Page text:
Sunday, March 2, 2008

Deconstructing Eddie Curran, Part II

After running one episode of "Eddie Curran Raw," Montgomery Independent editor Bob Martin evidently decided it would be a good idea to put some kind of filter on the Mobile Press-Register's acclaimed attack dog.

That filter turns out to be Harper's legal-affairs contributor Scott Horton, the target in part two of Curran's two-part op-ed piece on the prosecution of former Alabama Governor Don Siegelman.

"This piece, Part II of Curran's writings, is so overly critical of Mr. Horton, we have asked Mr. Horton to respond, which he has done," Martin writes in an editor's note. "His response is in all capital letters to distinguish from Eddie Curran's words. Most quotes are in italic."

Reading this piece reminds me of the Joe Frazier-Muhammad Ali bouts of the 1970s. Curran is like Frazier, snorting and snarling and firing left hooks and wild haymakers at every turn. Horton is like Ali, deftly dancing around the ring, firing jabs, and expertly fending off his attacker. At times, you can almost hear Horton (as Ali), saying, "Is that all you've got?"

That would be a good question for Curran. Another would be, "What are you trying to accomplish here?"

My Frazier-Ali analogy only goes so far. Those bouts were all close. Curran vs. Horton proves to be a one-sided decision for Horton. You get the feeling Horton could have landed a knockout blow at any point. But he lets it go the distance, curious to see what Curran will try next--and content to win handily on the judges' cards.

The punch that Curran throws repeatedly might be called the "Mark Fuller Special." Swinging from the heels, Curran lets it fly time after time, attacking Horton's accounts of U.S. Judge Mark Fuller and his curious legal/business dealings.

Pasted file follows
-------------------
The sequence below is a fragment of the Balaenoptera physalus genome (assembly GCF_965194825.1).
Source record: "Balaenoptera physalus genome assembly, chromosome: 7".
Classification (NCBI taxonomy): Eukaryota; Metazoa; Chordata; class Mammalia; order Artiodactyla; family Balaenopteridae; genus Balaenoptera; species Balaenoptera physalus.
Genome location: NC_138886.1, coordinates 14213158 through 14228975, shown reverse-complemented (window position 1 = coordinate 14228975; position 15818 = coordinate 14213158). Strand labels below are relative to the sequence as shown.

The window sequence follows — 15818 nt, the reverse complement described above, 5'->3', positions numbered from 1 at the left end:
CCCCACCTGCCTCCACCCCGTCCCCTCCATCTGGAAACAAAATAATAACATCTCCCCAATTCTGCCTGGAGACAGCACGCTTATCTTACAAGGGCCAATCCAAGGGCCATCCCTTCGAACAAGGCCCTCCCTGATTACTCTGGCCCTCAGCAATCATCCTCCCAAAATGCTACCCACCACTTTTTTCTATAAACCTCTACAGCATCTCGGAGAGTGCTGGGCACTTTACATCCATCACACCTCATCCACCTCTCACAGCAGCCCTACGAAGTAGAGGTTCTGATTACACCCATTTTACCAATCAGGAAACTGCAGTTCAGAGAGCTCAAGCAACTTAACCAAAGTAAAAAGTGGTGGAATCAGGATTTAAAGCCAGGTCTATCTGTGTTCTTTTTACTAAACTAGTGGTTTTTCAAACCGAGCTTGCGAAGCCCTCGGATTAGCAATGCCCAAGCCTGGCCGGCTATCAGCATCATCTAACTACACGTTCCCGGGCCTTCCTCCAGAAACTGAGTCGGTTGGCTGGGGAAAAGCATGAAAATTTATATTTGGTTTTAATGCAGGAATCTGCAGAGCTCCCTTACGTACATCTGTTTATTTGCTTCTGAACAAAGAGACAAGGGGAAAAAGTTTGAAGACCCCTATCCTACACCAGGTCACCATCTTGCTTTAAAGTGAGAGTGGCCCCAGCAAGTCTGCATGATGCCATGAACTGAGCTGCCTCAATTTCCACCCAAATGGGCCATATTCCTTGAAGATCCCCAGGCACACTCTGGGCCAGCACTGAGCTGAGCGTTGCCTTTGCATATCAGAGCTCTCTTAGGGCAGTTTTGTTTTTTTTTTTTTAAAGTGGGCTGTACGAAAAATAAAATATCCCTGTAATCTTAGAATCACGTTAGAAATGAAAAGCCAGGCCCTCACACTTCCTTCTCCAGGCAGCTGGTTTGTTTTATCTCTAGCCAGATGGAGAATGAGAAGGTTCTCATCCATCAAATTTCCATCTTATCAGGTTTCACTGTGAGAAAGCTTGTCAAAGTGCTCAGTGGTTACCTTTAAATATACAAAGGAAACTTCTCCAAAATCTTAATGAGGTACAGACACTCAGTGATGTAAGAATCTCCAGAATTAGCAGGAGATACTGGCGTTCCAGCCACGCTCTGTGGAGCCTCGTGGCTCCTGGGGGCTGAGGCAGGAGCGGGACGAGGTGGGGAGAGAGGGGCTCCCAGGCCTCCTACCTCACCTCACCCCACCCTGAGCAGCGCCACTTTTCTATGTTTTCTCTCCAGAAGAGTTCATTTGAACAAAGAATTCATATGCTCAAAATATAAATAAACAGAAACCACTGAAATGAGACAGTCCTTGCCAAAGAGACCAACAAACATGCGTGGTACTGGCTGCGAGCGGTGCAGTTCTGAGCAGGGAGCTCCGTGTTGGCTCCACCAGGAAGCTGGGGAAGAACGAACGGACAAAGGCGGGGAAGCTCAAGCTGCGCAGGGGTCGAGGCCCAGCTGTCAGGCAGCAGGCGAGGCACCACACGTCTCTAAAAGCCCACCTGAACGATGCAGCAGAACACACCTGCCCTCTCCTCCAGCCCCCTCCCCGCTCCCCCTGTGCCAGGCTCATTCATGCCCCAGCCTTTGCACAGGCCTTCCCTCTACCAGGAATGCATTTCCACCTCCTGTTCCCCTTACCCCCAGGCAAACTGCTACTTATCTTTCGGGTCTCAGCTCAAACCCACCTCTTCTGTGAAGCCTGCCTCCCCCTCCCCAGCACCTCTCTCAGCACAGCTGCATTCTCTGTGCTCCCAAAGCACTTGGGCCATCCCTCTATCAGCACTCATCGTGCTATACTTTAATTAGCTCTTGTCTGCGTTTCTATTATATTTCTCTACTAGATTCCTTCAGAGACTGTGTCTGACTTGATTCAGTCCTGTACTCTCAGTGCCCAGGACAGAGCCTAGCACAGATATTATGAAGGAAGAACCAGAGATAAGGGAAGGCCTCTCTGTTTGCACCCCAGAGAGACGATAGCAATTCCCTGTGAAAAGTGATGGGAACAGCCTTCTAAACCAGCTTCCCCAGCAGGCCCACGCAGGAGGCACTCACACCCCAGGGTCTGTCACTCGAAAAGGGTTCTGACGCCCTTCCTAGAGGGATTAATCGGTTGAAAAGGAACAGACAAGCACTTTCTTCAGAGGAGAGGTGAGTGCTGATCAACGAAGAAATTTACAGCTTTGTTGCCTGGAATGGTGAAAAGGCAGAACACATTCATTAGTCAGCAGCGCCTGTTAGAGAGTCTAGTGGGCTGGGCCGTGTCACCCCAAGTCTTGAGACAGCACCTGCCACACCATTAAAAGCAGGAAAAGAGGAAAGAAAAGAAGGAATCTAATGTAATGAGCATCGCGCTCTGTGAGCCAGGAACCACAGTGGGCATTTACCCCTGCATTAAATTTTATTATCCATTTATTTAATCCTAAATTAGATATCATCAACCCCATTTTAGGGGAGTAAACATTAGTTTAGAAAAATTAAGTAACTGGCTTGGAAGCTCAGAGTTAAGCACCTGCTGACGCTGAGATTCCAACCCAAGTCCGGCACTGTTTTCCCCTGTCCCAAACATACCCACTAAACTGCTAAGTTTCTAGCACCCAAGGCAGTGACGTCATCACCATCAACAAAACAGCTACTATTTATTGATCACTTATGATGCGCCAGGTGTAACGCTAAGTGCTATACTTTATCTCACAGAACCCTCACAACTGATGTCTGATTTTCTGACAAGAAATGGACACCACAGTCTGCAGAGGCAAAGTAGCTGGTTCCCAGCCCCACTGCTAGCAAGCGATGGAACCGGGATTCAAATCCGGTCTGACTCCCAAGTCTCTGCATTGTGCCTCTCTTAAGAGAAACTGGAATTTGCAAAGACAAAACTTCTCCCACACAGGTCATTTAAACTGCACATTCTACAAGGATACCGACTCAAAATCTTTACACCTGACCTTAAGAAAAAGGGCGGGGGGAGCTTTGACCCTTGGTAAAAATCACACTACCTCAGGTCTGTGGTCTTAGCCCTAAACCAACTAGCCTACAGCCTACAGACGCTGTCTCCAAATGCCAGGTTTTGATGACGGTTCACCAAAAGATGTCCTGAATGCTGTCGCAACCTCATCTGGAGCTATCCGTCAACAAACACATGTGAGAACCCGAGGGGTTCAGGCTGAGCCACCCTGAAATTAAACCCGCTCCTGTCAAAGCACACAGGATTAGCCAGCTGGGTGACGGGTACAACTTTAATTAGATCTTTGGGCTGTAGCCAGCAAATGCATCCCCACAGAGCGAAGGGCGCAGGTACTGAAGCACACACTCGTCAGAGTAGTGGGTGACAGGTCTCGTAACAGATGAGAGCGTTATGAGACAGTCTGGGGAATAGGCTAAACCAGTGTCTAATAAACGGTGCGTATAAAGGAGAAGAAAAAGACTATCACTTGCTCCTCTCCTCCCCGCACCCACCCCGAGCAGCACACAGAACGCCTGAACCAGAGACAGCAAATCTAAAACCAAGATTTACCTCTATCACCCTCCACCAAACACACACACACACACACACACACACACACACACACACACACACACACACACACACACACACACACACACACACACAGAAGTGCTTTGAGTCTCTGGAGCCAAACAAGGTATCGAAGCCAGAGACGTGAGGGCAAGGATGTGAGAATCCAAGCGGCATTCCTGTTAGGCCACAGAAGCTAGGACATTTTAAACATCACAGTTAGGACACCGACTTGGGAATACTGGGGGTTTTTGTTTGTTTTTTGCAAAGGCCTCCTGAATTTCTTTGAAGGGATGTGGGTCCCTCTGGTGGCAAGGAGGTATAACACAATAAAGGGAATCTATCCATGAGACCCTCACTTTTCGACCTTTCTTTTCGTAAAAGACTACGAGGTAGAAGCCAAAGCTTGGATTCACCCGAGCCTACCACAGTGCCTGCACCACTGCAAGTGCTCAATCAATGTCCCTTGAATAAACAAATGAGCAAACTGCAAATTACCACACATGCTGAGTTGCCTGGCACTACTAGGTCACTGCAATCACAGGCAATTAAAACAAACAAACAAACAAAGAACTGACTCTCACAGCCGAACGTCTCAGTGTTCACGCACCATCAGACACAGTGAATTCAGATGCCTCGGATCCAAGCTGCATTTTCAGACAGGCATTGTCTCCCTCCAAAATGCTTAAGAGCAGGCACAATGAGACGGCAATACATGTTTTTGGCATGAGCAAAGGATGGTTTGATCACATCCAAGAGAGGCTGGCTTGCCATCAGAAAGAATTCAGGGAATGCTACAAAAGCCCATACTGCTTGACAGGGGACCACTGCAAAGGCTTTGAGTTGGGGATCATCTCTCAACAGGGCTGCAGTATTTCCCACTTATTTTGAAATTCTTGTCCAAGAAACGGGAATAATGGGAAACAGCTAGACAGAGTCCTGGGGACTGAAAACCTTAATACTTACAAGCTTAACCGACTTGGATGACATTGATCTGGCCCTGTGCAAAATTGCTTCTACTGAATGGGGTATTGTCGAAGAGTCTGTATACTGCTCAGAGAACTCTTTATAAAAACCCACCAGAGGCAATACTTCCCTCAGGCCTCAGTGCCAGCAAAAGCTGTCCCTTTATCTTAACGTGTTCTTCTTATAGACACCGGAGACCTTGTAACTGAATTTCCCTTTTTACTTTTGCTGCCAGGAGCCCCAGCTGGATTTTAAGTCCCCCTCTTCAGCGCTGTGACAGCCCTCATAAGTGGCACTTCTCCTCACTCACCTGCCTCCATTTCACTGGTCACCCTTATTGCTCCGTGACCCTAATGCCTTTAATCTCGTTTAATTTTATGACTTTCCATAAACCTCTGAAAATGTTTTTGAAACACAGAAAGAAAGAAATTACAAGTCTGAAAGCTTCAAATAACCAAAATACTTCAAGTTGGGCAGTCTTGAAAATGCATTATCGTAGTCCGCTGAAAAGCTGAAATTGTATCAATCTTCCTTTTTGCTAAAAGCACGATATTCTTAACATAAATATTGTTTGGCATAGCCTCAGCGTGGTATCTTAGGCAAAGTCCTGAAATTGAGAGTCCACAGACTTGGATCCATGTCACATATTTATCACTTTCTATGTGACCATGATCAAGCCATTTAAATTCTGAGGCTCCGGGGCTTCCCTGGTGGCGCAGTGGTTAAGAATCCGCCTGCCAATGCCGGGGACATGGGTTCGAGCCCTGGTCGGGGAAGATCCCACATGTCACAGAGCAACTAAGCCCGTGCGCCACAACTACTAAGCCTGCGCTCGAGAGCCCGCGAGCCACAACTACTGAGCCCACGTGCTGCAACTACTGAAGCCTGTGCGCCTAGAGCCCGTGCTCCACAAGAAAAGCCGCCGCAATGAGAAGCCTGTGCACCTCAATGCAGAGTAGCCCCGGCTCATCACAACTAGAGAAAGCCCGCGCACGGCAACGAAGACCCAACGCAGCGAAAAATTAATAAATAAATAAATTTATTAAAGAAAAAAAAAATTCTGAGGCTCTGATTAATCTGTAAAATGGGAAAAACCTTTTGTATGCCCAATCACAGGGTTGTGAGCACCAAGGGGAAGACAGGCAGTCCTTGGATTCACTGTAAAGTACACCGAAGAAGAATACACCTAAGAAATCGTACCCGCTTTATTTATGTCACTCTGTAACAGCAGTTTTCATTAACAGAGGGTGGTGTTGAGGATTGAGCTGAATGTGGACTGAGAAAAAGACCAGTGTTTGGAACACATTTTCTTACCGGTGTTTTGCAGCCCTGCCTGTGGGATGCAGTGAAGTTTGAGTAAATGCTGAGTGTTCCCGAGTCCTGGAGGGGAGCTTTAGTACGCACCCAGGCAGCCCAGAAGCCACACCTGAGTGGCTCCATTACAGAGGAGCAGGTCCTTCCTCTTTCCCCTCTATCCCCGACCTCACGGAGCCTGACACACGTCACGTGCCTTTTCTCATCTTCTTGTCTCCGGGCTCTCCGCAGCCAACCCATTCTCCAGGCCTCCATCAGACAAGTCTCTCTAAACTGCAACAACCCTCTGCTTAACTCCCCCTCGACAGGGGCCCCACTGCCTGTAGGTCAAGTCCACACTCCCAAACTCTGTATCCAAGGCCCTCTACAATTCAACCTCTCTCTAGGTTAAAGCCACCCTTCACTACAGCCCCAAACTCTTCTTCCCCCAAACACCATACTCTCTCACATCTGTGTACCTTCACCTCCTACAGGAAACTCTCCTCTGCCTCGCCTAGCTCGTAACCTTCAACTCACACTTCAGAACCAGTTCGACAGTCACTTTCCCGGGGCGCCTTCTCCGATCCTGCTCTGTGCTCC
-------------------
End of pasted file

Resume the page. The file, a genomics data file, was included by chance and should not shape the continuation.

But Curran never comes close to landing his big blow. Perhaps that's because he violates one of the first laws of boxing: Know your opponent.

Curran contends that Horton says Fuller received government contracts as a result of bribes or payoffs. But, as Horton correctly states, that is not the point of his pieces. Rather, Horton's work shows, time after time, that Fuller does not come close to meeting the "appearance of impartiality" requirement of federal law, mainly because a significant chunk of his income, way beyond what he earns as a judge, is derived from government contracts--and the U.S. government is one of the party's in the Siegelman case.

Horton particularly draws Curran's ire with this passage from a January 8, 2008, post: "It seems that Fuller's business runs almost entirely from shadowy contracts awarded by the U.S. Government, prominently including the Department of Justice--that's right, the highly politicized agency which was prosecuting the Siegelman case in his court. And many of the other contracts came from the Department of Defense."

Curran goes into a swinging frenzy at this. "Can Horton or Harper's identify a single contract, such as through production of a single piece of paper, showing that either Doss Aviation or Doss of Alabama has even on contract . . . with the Department of Justice?"

You can almost hear Horton shrugging his shoulders as if to say, "Dude, I've already done that--and you would know it if you had bothered to read my work closely."

First, Curran alleges that Horton's piece says Doss' contracts are "primarily" with the Justice Department. Actually, the story says the contracts are "prominently" with Justice. Big difference.